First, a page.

Justice Muchelule ruling that questions commitment to child protection from possible trafficking abroad

On 27 February 2020, a decision by Justice Aggrey Muchelule of the at the Court of Appeal, following an appeal in adoption case involving a four-year old girl known as Baby SS.

The appeal had filed by a Kenyan woman, 40, and her Dutch husband after High Court Judge W Musyoka had ruled the adoption on the grounds that such adoption was unlawful by dint of the Cabinet moratorium on inter-country adoptions.

The moratorium had been enforced by the Cabinet in November 2015 as a way of addressing the shortcomings that existed due to a lack of policy and legislative measures to address human trafficking.

At the time, Kenya’s image was at its worst on the issue of human trafficking, a global report on trafficking in persons citing Kenya among the countries that denied existence of the vice and neglected its obligation to report the crime.

In the same year – 2014 – Kenya was cited as a source, transit and destination country for human trafficking and was also indicted by the US State department for being on the tier-2 Watch List of countries that were not compliant with minimum standards for elimination of human trafficking.

By the stroke of Justice Muchelule’s pen, the moratorium that was intended to position Kenya out of the lost of Nations that lacked severe penalties for persons targeting children for trafficking had been impeach through misrepresentation of law.

While overturning the decision to deny Waithera Karanja and her partner Cyrillus Schenk the adoption orders, thereby allowing them to be the legal parents of Baby SS, is no cause for alarm; the order contained in paragraph 15 of the ruling by Justice Muchelule has raised eyebrows and even more questions than answers.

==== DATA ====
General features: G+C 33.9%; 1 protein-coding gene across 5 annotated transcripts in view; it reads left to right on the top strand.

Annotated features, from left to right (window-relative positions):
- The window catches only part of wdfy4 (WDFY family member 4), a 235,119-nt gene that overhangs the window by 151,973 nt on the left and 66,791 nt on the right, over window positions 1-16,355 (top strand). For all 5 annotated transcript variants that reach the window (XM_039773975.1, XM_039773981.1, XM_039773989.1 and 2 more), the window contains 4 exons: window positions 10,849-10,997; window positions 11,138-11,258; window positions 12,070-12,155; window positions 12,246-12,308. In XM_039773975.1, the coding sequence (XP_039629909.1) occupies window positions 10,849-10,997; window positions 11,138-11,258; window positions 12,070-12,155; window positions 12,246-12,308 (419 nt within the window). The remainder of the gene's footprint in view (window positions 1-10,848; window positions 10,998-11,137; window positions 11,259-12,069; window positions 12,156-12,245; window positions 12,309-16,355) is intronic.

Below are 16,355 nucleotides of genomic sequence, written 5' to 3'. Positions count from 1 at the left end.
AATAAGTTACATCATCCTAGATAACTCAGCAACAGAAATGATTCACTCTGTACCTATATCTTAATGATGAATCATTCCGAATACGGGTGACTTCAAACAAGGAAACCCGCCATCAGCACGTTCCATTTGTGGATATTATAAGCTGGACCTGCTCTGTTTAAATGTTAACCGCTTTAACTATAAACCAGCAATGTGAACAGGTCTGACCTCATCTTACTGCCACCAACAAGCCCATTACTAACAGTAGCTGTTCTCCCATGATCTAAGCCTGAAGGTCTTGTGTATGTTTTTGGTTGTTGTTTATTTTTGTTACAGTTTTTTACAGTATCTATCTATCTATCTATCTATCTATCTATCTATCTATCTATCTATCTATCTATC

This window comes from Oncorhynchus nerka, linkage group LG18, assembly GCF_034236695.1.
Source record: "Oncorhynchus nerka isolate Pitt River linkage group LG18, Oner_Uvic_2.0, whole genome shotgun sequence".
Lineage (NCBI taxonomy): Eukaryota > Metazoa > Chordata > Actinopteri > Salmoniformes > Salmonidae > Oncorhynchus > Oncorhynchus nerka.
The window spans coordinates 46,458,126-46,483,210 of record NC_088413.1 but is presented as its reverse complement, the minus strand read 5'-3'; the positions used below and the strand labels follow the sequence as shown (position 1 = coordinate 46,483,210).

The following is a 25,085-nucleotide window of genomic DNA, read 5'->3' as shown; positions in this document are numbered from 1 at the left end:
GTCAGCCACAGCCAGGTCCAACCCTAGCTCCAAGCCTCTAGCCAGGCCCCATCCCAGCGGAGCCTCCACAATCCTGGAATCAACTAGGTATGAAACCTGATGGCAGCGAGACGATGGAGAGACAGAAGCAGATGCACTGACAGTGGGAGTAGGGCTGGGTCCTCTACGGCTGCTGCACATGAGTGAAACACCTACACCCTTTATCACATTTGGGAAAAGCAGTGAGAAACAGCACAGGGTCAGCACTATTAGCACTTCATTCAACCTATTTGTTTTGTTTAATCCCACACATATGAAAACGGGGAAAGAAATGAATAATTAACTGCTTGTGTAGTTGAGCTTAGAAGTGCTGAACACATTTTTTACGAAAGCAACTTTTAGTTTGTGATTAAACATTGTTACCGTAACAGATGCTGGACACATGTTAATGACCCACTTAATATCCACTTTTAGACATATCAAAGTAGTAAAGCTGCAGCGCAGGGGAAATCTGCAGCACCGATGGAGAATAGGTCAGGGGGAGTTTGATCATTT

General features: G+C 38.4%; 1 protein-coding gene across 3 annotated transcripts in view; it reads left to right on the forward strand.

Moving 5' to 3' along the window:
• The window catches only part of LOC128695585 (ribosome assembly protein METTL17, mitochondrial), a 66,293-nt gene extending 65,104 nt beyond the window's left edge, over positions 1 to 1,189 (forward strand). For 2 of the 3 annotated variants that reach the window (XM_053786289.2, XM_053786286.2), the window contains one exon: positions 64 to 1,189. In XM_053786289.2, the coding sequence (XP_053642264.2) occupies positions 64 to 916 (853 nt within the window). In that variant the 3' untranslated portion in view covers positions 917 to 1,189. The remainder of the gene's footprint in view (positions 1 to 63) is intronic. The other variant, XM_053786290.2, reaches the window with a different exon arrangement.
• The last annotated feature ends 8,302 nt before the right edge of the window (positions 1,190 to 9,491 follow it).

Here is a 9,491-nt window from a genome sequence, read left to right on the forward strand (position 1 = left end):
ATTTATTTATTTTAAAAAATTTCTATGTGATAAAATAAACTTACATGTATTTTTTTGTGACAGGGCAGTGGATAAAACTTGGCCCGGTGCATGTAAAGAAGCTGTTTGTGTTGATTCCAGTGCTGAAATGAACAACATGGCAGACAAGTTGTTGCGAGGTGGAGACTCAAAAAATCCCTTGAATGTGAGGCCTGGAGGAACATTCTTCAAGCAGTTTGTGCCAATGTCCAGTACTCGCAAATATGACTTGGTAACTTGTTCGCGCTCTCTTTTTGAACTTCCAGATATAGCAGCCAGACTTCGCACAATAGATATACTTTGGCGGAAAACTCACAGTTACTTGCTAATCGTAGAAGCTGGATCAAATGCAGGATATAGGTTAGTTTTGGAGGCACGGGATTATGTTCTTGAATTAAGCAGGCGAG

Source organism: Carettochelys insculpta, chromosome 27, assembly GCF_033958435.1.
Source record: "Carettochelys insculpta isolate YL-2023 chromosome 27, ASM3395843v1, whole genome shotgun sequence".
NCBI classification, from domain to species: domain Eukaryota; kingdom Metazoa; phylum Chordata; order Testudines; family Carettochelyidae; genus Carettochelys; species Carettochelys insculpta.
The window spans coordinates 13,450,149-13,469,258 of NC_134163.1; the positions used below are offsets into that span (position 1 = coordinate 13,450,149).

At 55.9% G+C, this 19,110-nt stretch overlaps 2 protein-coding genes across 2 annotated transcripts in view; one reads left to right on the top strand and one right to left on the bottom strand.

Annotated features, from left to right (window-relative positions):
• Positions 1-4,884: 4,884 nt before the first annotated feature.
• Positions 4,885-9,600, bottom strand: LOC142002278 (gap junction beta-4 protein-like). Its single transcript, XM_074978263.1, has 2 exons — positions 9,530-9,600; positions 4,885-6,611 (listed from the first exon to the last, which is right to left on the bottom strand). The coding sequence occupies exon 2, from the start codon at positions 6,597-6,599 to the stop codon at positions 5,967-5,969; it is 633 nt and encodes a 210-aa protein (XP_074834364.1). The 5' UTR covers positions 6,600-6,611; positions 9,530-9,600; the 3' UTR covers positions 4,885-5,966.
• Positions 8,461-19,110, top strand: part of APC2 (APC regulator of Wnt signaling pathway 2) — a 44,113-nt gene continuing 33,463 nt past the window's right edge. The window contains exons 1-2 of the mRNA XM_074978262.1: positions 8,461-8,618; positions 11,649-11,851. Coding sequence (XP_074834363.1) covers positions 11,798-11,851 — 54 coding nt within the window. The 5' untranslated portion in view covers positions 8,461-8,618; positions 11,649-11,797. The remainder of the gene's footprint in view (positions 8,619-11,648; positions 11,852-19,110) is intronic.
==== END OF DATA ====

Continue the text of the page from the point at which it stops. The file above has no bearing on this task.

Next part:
“The (Cabinet) moratorium dated 29th January 2015 regarding inter-country adoptions[…] is in excess of power, illegal and unconstitutional,” read the ruling by Justice Muchelule.

This declaration was premised on arguments by the applicants’ lawyer that the moratorium was a mere public notice which stood in the face of the Chilren’s Act which had not been amended to include the moratorium.

Further, they had submitted, successfully, that the moratorium had not been gazetted and as such could not prevail over the express provisions of the substantive Statute.

The question that critics of inter-country and resident adoptions have been left pondering is why or how Justice Muchelule could fault his High Court colleague’s ruling to deny adoption orders by stating that Justice Musyoka had erred by deciding on the basis of the moratorium which had not been presented in court.

The moratorium had been made a part of the Children’s Act through Statute Law Miscellaneous Amendment Act No. 11 of 2017 as Section 156 (4).

“The Cabinet Secretary may issue a moratorium on inter-country and resident adoptions where there is sufficient evidence to support the opinion that such adoptions or processes leading to such adoptions are likely to be in contravention of the Constitution or any other written law,” provided the Statute Law Amendment Act 2017.

Child welfare campaigners continue to question how the judge could ignore such provision of law and open the flood gates for a litany of inter-country and resident adoptions applications by such declaration that the moratorium was unconstitutional.

Further questions surround the failure by Attorney General Paul Kihara to neither appear during the hearing nor swear an affidavit to explain the legality of the moratorium.

The argument is that had the AG appeared or sworn the affidavit, perhaps the court could have held a view different from the declaration of the moratorium being illegal.

But of even greater concern is the fact that to date, the AG has not appealed against the ruling by Justice Muchelule that a moratorium provided for by law is “in excess of power, illegal and unconstitutional”.

Justice Muchelule has often courted controversy in his decisions and has been accused of being allegedly sympathetic to sections of the legal and adoption sector fraternity that have been accused of being responsible for child trafficking.


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